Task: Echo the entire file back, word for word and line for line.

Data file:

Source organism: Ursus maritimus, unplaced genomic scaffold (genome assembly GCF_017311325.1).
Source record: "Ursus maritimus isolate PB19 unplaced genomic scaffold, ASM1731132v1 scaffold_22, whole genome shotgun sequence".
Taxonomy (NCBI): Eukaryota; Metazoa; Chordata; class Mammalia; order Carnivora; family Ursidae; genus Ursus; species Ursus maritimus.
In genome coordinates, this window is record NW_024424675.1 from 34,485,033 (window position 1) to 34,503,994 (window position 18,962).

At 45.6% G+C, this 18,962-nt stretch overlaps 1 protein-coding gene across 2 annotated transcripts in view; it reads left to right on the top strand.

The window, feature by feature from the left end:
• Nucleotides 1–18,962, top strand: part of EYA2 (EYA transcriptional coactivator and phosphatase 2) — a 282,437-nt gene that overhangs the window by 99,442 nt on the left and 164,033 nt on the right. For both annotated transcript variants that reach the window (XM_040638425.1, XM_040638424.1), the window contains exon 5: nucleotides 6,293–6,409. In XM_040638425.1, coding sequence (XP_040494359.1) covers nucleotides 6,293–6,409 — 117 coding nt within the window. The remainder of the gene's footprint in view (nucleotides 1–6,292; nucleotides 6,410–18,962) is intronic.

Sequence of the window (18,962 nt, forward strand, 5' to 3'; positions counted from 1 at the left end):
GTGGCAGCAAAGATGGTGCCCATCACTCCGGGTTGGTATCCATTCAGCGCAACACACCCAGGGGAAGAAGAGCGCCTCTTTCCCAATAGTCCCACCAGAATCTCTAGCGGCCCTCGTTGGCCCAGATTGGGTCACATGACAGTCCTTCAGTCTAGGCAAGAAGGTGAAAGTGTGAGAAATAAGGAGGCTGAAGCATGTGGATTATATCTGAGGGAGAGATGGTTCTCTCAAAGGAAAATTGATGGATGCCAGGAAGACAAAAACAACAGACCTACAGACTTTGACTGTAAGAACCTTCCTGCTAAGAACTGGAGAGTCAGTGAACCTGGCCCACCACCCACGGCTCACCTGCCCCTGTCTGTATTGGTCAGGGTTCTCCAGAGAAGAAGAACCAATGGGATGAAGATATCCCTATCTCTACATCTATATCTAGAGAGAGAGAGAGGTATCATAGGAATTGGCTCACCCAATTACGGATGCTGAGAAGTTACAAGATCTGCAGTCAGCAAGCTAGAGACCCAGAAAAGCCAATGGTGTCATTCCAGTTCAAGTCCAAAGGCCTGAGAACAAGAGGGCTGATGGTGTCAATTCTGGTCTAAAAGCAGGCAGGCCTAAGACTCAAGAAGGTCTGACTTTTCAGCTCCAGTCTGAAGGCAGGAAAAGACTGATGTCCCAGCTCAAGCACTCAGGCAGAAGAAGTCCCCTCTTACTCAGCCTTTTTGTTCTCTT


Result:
Source organism: Ursus maritimus, unplaced genomic scaffold (genome assembly GCF_017311325.1).
Source record: "Ursus maritimus isolate PB19 unplaced genomic scaffold, ASM1731132v1 scaffold_22, whole genome shotgun sequence".
Taxonomy (NCBI): Eukaryota; Metazoa; Chordata; class Mammalia; order Carnivora; family Ursidae; genus Ursus; species Ursus maritimus.
In genome coordinates, this window is record NW_024424675.1 from 34,485,033 (window position 1) to 34,503,994 (window position 18,962).

At 45.6% G+C, this 18,962-nt stretch overlaps 1 protein-coding gene across 2 annotated transcripts in view; it reads left to right on the top strand.

The window, feature by feature from the left end:
• Nucleotides 1–18,962, top strand: part of EYA2 (EYA transcriptional coactivator and phosphatase 2) — a 282,437-nt gene that overhangs the window by 99,442 nt on the left and 164,033 nt on the right. For both annotated transcript variants that reach the window (XM_040638425.1, XM_040638424.1), the window contains exon 5: nucleotides 6,293–6,409. In XM_040638425.1, coding sequence (XP_040494359.1) covers nucleotides 6,293–6,409 — 117 coding nt within the window. The remainder of the gene's footprint in view (nucleotides 1–6,292; nucleotides 6,410–18,962) is intronic.

Sequence of the window (18,962 nt, forward strand, 5' to 3'; positions counted from 1 at the left end):
GTGGCAGCAAAGATGGTGCCCATCACTCCGGGTTGGTATCCATTCAGCGCAACACACCCAGGGGAAGAAGAGCGCCTCTTTCCCAATAGTCCCACCAGAATCTCTAGCGGCCCTCGTTGGCCCAGATTGGGTCACATGACAGTCCTTCAGTCTAGGCAAGAAGGTGAAAGTGTGAGAAATAAGGAGGCTGAAGCATGTGGATTATATCTGAGGGAGAGATGGTTCTCTCAAAGGAAAATTGATGGATGCCAGGAAGACAAAAACAACAGACCTACAGACTTTGACTGTAAGAACCTTCCTGCTAAGAACTGGAGAGTCAGTGAACCTGGCCCACCACCCACGGCTCACCTGCCCCTGTCTGTATTGGTCAGGGTTCTCCAGAGAAGAAGAACCAATGGGATGAAGATATCCCTATCTCTACATCTATATCTAGAGAGAGAGAGAGGTATCATAGGAATTGGCTCACCCAATTACGGATGCTGAGAAGTTACAAGATCTGCAGTCAGCAAGCTAGAGACCCAGAAAAGCCAATGGTGTCATTCCAGTTCAAGTCCAAAGGCCTGAGAACAAGAGGGCTGATGGTGTCAATTCTGGTCTAAAAGCAGGCAGGCCTAAGACTCAAGAAGGTCTGACTTTTCAGCTCCAGTCTGAAGGCAGGAAAAGACTGATGTCCCAGCTCAAGCACTCAGGCAGAAGAAGTCCCCTCTTACTCAGCCTTTTTGTTCTCTT